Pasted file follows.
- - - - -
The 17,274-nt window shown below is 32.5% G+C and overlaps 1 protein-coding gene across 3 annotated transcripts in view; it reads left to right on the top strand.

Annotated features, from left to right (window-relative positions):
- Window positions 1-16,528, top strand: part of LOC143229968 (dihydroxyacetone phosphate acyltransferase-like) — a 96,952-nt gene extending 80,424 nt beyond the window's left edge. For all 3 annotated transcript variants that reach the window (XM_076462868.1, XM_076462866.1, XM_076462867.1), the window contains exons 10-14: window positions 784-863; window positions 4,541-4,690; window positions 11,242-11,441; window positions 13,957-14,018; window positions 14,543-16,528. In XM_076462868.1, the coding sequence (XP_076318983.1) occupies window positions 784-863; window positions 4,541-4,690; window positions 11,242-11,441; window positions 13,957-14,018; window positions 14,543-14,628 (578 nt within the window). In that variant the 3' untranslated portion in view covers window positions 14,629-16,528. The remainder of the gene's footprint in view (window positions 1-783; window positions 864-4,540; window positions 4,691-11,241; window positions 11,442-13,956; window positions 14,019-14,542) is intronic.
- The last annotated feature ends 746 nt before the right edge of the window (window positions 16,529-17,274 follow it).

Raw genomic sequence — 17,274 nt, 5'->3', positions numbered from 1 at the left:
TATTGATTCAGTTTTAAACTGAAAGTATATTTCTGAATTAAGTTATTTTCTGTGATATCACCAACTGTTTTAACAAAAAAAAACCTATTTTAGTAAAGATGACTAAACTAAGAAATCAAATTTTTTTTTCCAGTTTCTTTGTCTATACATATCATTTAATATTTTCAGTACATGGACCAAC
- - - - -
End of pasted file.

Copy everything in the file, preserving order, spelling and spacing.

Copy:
The 17,274-nt window shown below is 32.5% G+C and overlaps 1 protein-coding gene across 3 annotated transcripts in view; it reads left to right on the top strand.

Annotated features, from left to right (window-relative positions):
- Window positions 1-16,528, top strand: part of LOC143229968 (dihydroxyacetone phosphate acyltransferase-like) — a 96,952-nt gene extending 80,424 nt beyond the window's left edge. For all 3 annotated transcript variants that reach the window (XM_076462868.1, XM_076462866.1, XM_076462867.1), the window contains exons 10-14: window positions 784-863; window positions 4,541-4,690; window positions 11,242-11,441; window positions 13,957-14,018; window positions 14,543-16,528. In XM_076462868.1, the coding sequence (XP_076318983.1) occupies window positions 784-863; window positions 4,541-4,690; window positions 11,242-11,441; window positions 13,957-14,018; window positions 14,543-14,628 (578 nt within the window). In that variant the 3' untranslated portion in view covers window positions 14,629-16,528. The remainder of the gene's footprint in view (window positions 1-783; window positions 864-4,540; window positions 4,691-11,241; window positions 11,442-13,956; window positions 14,019-14,542) is intronic.
- The last annotated feature ends 746 nt before the right edge of the window (window positions 16,529-17,274 follow it).

Raw genomic sequence — 17,274 nt, 5'->3', positions numbered from 1 at the left:
TATTGATTCAGTTTTAAACTGAAAGTATATTTCTGAATTAAGTTATTTTCTGTGATATCACCAACTGTTTTAACAAAAAAAAACCTATTTTAGTAAAGATGACTAAACTAAGAAATCAAATTTTTTTTTCCAGTTTCTTTGTCTATACATATCATTTAATATTTTCAGTACATGGACCAAC